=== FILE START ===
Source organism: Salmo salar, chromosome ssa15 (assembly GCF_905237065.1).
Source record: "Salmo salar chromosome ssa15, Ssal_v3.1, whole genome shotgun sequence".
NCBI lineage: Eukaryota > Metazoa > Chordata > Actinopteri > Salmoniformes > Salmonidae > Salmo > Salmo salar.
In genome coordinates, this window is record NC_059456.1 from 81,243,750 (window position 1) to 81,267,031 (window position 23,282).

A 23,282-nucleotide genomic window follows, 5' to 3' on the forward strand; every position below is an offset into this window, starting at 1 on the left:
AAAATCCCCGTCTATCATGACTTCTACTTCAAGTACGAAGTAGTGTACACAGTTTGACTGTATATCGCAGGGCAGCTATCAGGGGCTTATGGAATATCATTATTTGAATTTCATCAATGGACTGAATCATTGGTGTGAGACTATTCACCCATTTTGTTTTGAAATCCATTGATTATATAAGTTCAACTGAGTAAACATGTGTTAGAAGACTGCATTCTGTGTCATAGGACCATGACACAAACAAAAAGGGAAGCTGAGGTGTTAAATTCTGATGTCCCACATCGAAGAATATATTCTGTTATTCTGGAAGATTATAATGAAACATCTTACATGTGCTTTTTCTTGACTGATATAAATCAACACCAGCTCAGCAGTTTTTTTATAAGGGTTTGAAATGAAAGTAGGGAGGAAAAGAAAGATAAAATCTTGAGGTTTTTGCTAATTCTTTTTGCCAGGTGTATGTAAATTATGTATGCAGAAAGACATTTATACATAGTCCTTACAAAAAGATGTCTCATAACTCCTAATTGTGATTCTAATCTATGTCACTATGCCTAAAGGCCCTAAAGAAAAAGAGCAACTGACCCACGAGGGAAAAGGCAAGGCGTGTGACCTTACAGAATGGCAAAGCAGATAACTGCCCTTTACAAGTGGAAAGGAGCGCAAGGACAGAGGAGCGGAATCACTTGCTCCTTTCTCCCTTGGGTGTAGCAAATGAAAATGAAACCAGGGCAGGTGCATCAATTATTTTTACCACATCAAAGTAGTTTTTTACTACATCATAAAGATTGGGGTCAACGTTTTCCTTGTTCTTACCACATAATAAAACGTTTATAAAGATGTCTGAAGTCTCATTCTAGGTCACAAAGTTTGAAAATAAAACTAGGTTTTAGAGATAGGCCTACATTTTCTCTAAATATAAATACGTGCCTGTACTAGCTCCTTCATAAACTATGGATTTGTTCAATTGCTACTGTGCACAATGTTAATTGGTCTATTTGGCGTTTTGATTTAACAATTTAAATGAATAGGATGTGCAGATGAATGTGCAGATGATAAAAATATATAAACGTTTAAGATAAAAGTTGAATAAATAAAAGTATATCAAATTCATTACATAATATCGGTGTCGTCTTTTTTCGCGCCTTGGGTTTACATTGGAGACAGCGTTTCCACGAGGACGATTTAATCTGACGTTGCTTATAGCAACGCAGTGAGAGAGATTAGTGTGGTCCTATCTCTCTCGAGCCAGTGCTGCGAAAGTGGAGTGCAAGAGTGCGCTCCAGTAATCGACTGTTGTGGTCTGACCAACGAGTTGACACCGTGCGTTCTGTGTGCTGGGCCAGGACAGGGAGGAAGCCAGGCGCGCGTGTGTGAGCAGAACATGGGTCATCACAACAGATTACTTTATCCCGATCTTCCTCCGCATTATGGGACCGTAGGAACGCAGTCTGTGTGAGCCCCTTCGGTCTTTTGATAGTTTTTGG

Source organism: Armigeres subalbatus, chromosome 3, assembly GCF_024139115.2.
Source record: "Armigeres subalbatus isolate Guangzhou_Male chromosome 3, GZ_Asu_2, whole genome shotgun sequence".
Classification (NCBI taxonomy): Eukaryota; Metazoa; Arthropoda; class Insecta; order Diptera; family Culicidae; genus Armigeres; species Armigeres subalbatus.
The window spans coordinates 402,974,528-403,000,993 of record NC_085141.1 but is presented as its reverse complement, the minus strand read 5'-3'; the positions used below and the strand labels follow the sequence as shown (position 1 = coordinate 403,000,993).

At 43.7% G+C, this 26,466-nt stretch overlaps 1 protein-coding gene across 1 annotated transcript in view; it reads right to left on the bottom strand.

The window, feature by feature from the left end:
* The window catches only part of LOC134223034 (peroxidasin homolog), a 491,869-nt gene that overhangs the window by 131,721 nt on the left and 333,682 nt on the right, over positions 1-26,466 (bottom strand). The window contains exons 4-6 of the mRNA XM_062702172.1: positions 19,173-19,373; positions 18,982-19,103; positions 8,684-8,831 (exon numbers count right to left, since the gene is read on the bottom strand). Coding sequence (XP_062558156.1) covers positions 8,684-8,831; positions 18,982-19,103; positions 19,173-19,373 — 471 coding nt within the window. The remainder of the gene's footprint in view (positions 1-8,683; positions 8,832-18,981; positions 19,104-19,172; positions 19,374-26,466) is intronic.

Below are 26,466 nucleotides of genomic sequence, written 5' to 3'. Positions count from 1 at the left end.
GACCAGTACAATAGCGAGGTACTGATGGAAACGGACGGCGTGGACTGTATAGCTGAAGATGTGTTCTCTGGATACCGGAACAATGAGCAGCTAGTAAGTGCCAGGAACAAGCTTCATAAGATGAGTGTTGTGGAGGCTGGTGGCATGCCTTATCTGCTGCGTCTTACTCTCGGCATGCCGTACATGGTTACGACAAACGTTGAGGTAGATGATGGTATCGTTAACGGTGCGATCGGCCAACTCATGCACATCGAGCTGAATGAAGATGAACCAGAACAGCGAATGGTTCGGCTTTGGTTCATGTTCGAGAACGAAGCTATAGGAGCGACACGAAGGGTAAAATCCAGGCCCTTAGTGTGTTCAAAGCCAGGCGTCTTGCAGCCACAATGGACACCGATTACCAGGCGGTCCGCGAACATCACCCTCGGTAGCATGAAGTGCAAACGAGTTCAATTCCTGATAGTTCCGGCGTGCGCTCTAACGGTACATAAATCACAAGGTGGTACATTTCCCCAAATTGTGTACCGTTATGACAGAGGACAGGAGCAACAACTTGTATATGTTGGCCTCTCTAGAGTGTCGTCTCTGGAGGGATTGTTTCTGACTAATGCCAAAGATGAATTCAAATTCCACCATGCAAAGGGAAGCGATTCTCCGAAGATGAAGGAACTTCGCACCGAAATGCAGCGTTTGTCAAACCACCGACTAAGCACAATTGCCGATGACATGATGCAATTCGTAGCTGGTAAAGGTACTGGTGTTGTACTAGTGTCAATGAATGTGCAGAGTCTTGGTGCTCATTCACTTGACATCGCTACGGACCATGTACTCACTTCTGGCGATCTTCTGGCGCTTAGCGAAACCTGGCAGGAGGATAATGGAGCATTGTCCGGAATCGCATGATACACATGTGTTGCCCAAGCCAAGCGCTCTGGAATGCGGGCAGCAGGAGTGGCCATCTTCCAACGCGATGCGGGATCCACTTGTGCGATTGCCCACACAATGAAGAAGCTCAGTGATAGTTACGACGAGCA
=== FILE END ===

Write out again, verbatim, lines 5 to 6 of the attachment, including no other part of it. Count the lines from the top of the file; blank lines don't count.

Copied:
A 23,282-nucleotide genomic window follows, 5' to 3' on the forward strand; every position below is an offset into this window, starting at 1 on the left:
AAAATCCCCGTCTATCATGACTTCTACTTCAAGTACGAAGTAGTGTACACAGTTTGACTGTATATCGCAGGGCAGCTATCAGGGGCTTATGGAATATCATTATTTGAATTTCATCAATGGACTGAATCATTGGTGTGAGACTATTCACCCATTTTGTTTTGAAATCCATTGATTATATAAGTTCAACTGAGTAAACATGTGTTAGAAGACTGCATTCTGTGTCATAGGACCATGACACAAACAAAAAGGGAAGCTGAGGTGTTAAATTCTGATGTCCCACATCGAAGAATATATTCTGTTATTCTGGAAGATTATAATGAAACATCTTACATGTGCTTTTTCTTGACTGATATAAATCAACACCAGCTCAGCAGTTTTTTTATAAGGGTTTGAAATGAAAGTAGGGAGGAAAAGAAAGATAAAATCTTGAGGTTTTTGCTAATTCTTTTTGCCAGGTGTATGTAAATTATGTATGCAGAAAGACATTTATACATAGTCCTTACAAAAAGATGTCTCATAACTCCTAATTGTGATTCTAATCTATGTCACTATGCCTAAAGGCCCTAAAGAAAAAGAGCAACTGACCCACGAGGGAAAAGGCAAGGCGTGTGACCTTACAGAATGGCAAAGCAGATAACTGCCCTTTACAAGTGGAAAGGAGCGCAAGGACAGAGGAGCGGAATCACTTGCTCCTTTCTCCCTTGGGTGTAGCAAATGAAAATGAAACCAGGGCAGGTGCATCAATTATTTTTACCACATCAAAGTAGTTTTTTACTACATCATAAAGATTGGGGTCAACGTTTTCCTTGTTCTTACCACATAATAAAACGTTTATAAAGATGTCTGAAGTCTCATTCTAGGTCACAAAGTTTGAAAATAAAACTAGGTTTTAGAGATAGGCCTACATTTTCTCTAAATATAAATACGTGCCTGTACTAGCTCCTTCATAAACTATGGATTTGTTCAATTGCTACTGTGCACAATGTTAATTGGTCTATTTGGCGTTTTGATTTAACAATTTAAATGAATAGGATGTGCAGATGAATGTGCAGATGATAAAAATATATAAACGTTTAAGATAAAAGTTGAATAAATAAAAGTATATCAAATTCATTACATAATATCGGTGTCGTCTTTTTTCGCGCCTTGGGTTTACATTGGAGACAGCGTTTCCACGAGGACGATTTAATCTGACGTTGCTTATAGCAACGCAGTGAGAGAGATTAGTGTGGTCCTATCTCTCTCGAGCCAGTGCTGCGAAAGTGGAGTGCAAGAGTGCGCTCCAGTAATCGACTGTTGTGGTCTGACCAACGAGTTGACACCGTGCGTTCTGTGTGCTGGGCCAGGACAGGGAGGAAGCCAGGCGCGCGTGTGTGAGCAGAACATGGGTCATCACAACAGATTACTTTATCCCGATCTTCCTCCGCATTATGGGACCGTAGGAACGCAGTCTGTGTGAGCCCCTTCGGTCTTTTGATAGTTTTTGG